The Theatreguide.London Review
The Pinter: Landscape, A Kind Of Alaska and others
Harold Pinter Theatre Autumn 2018
Part of a season devoted to Harold Pinter's one-act plays, this selection uses two actual plays – 1969's Landscape and 1982's A Kind Of Alaska as bookends to a string of revue sketches and one-joke blackouts, some barely two minutes long.
Landscape is the strongest piece. An older couple, evidently servants to an unseen employer, sit in a kitchen alienated from each other as only a long-married couple can be.
While he speaks of the prosaic events of his day – a walk in the park, an argument in a pub – she is lost in the memory of a romantic and erotic encounter of her youth.
In the mode typical of his earlier work Pinter invites questions and speculations he carefully does not answer. Is her memory of him in a time when the two did connect romantically, of another man she betrayed him with, or just of an escapist fantasy? Is it his total lack of imagination and poetry that drives her into escape, or is it her refusal to engage with him that freezes him out?
What is clear, and sadly believable, is the portrait of two people inhabiting the same space while totally isolated from each other.
Director Jamie Lloyd has chosen to amplify Tamsin Greig's voice, to underline the point that we are hearing her inner thoughts. But that puts the actress as a disadvantage, making it harder to suggest subtle inflections of tone or emotion, and perversely putting a barrier between us and the character.
Partly as a result of that, the husband's role becomes more dominant, Keith Allen able to suggest that the man's dark mood may be a reaction to being locked out of his wife's inner life.
Inspired by an Oliver Sachs account of patients briefly released from years of a locked-in state, A Kind Of Alaska shows a woman who fell into a coma as a teenager awakening to find herself in her forties.
I have to confess that this play never really worked for me, much of its reputation built on a legendary luminous performance by Judi Dench in the original staging.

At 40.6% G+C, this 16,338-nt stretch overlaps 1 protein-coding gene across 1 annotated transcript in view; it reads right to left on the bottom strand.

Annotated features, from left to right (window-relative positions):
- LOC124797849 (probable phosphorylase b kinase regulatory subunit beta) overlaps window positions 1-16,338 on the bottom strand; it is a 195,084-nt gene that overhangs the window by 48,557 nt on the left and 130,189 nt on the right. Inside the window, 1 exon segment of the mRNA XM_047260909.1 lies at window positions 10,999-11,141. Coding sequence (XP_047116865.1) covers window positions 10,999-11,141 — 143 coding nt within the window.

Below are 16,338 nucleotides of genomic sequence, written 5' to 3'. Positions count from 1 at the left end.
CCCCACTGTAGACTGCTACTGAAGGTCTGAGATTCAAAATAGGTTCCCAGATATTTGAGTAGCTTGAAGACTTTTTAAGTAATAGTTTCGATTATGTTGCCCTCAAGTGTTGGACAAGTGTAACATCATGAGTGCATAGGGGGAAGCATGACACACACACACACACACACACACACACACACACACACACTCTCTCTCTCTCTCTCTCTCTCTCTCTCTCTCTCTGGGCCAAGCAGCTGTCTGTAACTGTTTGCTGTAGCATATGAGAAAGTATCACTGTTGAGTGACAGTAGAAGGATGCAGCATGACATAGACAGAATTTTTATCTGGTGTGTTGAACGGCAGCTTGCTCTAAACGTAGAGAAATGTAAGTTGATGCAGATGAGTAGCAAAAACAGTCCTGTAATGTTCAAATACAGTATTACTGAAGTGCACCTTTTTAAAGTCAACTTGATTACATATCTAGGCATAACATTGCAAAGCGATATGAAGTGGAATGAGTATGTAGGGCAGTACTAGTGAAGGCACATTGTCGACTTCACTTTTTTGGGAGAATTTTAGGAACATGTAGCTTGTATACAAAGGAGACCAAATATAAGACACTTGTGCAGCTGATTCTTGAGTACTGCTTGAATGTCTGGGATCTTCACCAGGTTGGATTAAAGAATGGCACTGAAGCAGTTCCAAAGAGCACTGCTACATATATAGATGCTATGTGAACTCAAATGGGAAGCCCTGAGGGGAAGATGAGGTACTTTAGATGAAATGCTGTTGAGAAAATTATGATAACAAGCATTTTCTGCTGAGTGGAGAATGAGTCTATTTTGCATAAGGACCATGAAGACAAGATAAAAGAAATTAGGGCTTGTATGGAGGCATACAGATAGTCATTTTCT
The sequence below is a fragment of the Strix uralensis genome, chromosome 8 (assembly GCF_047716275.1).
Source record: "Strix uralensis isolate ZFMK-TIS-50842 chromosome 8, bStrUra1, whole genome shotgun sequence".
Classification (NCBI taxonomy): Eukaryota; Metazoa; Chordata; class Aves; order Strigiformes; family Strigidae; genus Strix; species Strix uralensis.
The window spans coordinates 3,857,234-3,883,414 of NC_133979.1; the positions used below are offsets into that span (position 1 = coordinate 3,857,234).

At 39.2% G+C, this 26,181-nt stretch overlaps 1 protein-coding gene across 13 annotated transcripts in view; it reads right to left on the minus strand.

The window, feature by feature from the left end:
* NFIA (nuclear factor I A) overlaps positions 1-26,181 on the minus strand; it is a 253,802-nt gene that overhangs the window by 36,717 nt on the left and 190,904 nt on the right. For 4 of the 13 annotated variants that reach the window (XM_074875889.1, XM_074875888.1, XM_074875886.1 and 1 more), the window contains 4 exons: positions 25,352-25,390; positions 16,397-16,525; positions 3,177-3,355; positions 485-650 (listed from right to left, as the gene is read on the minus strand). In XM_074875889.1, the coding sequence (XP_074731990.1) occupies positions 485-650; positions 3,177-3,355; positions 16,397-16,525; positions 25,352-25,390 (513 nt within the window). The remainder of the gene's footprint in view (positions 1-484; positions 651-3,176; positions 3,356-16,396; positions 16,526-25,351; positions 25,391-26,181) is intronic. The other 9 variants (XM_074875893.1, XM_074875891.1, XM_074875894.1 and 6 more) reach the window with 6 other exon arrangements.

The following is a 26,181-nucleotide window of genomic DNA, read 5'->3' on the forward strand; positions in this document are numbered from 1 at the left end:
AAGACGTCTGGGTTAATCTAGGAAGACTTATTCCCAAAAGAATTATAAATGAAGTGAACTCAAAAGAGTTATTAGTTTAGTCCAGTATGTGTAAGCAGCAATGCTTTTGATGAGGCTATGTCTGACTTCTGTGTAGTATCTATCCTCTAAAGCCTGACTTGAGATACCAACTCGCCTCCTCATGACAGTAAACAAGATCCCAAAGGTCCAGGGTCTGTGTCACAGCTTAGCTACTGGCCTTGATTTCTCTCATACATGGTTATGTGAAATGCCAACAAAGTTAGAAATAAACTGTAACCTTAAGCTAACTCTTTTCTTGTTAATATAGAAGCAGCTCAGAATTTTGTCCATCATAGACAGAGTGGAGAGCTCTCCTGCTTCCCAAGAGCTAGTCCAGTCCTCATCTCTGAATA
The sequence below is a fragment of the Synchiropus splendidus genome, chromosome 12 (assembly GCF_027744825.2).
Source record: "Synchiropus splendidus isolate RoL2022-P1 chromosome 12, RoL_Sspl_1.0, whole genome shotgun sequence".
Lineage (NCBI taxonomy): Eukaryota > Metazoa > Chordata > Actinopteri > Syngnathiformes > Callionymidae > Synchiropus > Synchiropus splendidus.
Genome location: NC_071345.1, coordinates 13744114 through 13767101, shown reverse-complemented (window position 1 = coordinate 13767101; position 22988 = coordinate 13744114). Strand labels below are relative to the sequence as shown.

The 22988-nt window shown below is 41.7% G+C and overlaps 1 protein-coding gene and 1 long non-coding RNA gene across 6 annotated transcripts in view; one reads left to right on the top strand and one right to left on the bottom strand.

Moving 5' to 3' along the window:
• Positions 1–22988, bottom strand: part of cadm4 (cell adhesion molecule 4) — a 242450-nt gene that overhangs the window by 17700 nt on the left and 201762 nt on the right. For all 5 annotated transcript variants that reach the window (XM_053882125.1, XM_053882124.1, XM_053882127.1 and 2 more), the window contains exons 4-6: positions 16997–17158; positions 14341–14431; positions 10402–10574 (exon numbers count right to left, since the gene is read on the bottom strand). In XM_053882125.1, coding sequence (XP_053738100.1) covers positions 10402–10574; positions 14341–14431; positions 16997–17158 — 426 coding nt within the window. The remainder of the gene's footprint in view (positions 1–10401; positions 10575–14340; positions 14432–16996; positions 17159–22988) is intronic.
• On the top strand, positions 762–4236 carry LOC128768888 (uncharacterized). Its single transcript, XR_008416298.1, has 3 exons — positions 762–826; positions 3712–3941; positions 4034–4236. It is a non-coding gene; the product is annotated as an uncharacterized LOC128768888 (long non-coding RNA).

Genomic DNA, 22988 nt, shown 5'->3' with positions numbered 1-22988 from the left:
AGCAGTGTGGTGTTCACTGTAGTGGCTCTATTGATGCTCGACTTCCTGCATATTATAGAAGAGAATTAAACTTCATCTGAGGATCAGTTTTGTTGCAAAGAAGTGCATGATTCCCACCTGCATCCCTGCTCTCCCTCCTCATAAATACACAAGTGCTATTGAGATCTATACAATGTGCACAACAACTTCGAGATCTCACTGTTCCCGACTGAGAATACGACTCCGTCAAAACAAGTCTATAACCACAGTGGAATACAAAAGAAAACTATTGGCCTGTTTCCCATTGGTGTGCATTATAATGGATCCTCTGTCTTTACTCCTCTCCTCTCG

Here Tamsin Greig only rarely catches to voice of the child in the woman's body, in such things as her self-conscious use of 'big' words she's pleased to have in her vocabulary.
And so the focus shifts here to the doctor played by Keith Allen, delicately indicating the devotion and even love of one who has given his life to this one patient. Meera Syal does too little with the patient's sister, whose loyalty and love are rewarded by not being recognised.
The nine short pieces in between range from the trivial to the ineffectual – short jokes written to be performed between musical numbers or to cover scenery changes in the kind of stage revues that last flourished in the 1950s.
In 'Apart From That' a telephone conversation is comically opaque because the speakers don't need to explain what they're talking about. In 'Special Offer' a woman is both offended and intrigued by an advertisement for a male brothel, while in 'Girls' a man works himself into a frenzy over a scrap of pornography.
Pinter went through a phase of sketches whose whole point was that they went nowhere, and 'That's All' is a couple of women gossiping about nothing, while others were just enjoying the sound of language, like the rattling off of the names for machine tool parts in 'Trouble In The Works.'
Evidently not having much faith in the material, director Jamie Lloyd has encouraged his cast to overact and go for the easiest laughs. Meera Syal's cheery American evangelist in 'God's District' is a broad cartoon, while Lee Evans and Keith Allen are in full Monty Python biddy drag as the gossipers.
Only 'Monologue' is sufficiently more than a black-out gag to allow Lee Evans to develop a character as a man who tries to remain upbeat as he begins to realise he is one of life's designated losers.
The combination of uneven texts and uninspired direction make this one of the weakest of the several separate programmes making up the Pinter season.
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